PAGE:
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World’s first iPS clinical research for retina regeneration begins

Kyodo

The world’s first clinical research using induced pluripotent stem cells, known as iPS cells, for the regeneration of retina begins Thursday, according to a Japanese team of researchers.

The state-backed scientific research institute Riken, based in Wako, Saitama Prefecture, and the Foundation for Biomedical Research and Innovation based in Kobe applied in February for government permission to conduct clinical research.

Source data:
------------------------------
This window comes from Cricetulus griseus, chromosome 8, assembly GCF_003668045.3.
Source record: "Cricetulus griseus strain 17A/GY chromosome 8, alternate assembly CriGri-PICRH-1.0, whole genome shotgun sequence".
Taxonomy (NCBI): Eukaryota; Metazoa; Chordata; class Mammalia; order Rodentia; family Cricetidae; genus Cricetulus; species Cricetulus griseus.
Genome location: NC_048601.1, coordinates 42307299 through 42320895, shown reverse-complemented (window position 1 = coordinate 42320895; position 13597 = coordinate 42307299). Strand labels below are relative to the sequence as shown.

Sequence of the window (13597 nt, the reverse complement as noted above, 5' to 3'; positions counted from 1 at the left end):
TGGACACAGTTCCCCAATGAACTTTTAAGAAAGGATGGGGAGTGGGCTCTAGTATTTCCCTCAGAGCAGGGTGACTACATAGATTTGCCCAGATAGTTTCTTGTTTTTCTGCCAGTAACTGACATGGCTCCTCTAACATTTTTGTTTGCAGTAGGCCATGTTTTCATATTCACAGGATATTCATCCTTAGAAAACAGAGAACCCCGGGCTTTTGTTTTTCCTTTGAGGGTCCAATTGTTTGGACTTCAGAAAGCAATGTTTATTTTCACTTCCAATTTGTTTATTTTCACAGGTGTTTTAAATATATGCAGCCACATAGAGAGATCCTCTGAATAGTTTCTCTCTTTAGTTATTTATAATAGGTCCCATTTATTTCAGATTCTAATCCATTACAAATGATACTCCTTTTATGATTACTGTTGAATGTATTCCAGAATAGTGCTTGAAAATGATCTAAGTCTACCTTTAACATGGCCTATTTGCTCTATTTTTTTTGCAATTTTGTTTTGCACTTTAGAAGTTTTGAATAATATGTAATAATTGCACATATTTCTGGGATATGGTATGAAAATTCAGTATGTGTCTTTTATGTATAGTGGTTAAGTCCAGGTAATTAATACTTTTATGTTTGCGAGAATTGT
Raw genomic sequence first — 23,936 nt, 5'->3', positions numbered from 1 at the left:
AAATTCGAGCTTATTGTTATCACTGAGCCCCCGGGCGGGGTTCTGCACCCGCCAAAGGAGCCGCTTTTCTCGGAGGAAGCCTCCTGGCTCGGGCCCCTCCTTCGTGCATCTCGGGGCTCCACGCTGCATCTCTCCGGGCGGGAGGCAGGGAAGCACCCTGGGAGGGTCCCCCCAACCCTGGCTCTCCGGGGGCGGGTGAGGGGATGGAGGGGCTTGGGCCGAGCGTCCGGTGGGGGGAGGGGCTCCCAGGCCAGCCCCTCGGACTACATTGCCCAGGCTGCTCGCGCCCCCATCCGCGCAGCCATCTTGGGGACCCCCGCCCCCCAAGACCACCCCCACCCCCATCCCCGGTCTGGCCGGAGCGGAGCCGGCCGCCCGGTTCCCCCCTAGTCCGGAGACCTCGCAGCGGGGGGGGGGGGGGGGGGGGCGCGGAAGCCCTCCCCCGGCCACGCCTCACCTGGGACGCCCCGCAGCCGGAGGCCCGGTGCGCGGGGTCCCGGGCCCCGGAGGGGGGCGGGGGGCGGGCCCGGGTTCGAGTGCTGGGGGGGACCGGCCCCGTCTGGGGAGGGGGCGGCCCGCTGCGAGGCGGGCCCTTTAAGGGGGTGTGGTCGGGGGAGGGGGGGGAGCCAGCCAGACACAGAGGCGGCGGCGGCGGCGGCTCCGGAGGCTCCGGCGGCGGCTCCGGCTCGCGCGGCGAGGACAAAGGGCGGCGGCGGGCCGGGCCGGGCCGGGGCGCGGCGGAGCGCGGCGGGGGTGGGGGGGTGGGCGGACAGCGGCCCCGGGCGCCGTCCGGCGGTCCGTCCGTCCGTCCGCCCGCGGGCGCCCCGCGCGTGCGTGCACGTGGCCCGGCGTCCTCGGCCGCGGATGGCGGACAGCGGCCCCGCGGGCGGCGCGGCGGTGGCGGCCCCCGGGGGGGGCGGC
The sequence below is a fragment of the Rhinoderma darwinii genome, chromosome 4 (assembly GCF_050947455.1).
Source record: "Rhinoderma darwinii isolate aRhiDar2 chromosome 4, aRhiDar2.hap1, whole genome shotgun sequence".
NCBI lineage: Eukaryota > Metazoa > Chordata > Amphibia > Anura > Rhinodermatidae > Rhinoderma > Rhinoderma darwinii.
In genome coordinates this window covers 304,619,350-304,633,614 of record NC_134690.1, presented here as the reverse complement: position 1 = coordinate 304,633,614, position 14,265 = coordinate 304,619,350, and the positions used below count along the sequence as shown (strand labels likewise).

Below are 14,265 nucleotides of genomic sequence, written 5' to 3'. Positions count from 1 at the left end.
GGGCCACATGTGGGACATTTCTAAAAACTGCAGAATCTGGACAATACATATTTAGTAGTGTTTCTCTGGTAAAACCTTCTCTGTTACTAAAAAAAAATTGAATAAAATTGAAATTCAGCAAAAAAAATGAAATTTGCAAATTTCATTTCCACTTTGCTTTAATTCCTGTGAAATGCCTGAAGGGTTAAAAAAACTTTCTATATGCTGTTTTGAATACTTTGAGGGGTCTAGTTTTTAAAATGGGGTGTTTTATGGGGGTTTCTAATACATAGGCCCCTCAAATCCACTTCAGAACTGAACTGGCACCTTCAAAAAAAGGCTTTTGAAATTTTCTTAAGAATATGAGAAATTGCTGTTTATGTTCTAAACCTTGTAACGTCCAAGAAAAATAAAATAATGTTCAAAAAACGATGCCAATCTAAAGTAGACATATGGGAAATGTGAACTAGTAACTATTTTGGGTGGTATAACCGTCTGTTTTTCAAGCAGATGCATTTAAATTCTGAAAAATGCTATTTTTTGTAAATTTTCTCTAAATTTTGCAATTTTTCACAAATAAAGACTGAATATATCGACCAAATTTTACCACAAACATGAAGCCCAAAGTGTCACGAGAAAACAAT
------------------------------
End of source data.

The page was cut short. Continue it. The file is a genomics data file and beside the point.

Masayo Takahashi, project leader from Riken, which is officially named the Institute of Physical and Chemical Research, said Tuesday her team will decide on how to carry out the pilot clinical study including the selection criteria for patients.

She has said treatment will actually take place about a year after, thus an actual transplant is possible next summer.

The team will produce iPS cells from six patients with exudative age-related macular degeneration — a condition that can cause a sudden drop in vision due to retinal damage — and grow them into retinal pigment epithelial cells for transplantation in the patients.

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